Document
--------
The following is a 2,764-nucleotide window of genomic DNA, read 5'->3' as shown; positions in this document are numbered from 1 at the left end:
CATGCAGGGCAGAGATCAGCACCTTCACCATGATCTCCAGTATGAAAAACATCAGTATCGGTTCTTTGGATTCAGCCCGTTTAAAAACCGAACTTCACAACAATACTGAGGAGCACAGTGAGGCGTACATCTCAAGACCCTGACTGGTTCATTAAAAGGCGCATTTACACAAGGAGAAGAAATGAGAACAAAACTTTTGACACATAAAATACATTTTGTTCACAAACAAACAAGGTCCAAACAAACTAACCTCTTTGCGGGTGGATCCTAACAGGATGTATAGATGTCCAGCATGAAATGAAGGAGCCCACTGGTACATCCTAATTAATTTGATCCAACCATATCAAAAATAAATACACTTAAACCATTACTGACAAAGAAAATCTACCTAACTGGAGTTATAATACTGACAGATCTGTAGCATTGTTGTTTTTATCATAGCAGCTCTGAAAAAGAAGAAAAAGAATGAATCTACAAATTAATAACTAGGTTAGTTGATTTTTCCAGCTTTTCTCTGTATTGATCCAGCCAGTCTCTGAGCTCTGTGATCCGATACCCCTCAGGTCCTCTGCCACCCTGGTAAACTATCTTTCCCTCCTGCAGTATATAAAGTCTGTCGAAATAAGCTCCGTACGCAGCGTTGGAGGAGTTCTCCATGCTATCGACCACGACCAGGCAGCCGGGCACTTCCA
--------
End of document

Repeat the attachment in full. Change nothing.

The following is a 2,764-nucleotide window of genomic DNA, read 5'->3' as shown; positions in this document are numbered from 1 at the left end:
CATGCAGGGCAGAGATCAGCACCTTCACCATGATCTCCAGTATGAAAAACATCAGTATCGGTTCTTTGGATTCAGCCCGTTTAAAAACCGAACTTCACAACAATACTGAGGAGCACAGTGAGGCGTACATCTCAAGACCCTGACTGGTTCATTAAAAGGCGCATTTACACAAGGAGAAGAAATGAGAACAAAACTTTTGACACATAAAATACATTTTGTTCACAAACAAACAAGGTCCAAACAAACTAACCTCTTTGCGGGTGGATCCTAACAGGATGTATAGATGTCCAGCATGAAATGAAGGAGCCCACTGGTACATCCTAATTAATTTGATCCAACCATATCAAAAATAAATACACTTAAACCATTACTGACAAAGAAAATCTACCTAACTGGAGTTATAATACTGACAGATCTGTAGCATTGTTGTTTTTATCATAGCAGCTCTGAAAAAGAAGAAAAAGAATGAATCTACAAATTAATAACTAGGTTAGTTGATTTTTCCAGCTTTTCTCTGTATTGATCCAGCCAGTCTCTGAGCTCTGTGATCCGATACCCCTCAGGTCCTCTGCCACCCTGGTAAACTATCTTTCCCTCCTGCAGTATATAAAGTCTGTCGAAATAAGCTCCGTACGCAGCGTTGGAGGAGTTCTCCATGCTATCGACCACGACCAGGCAGCCGGGCACTTCCA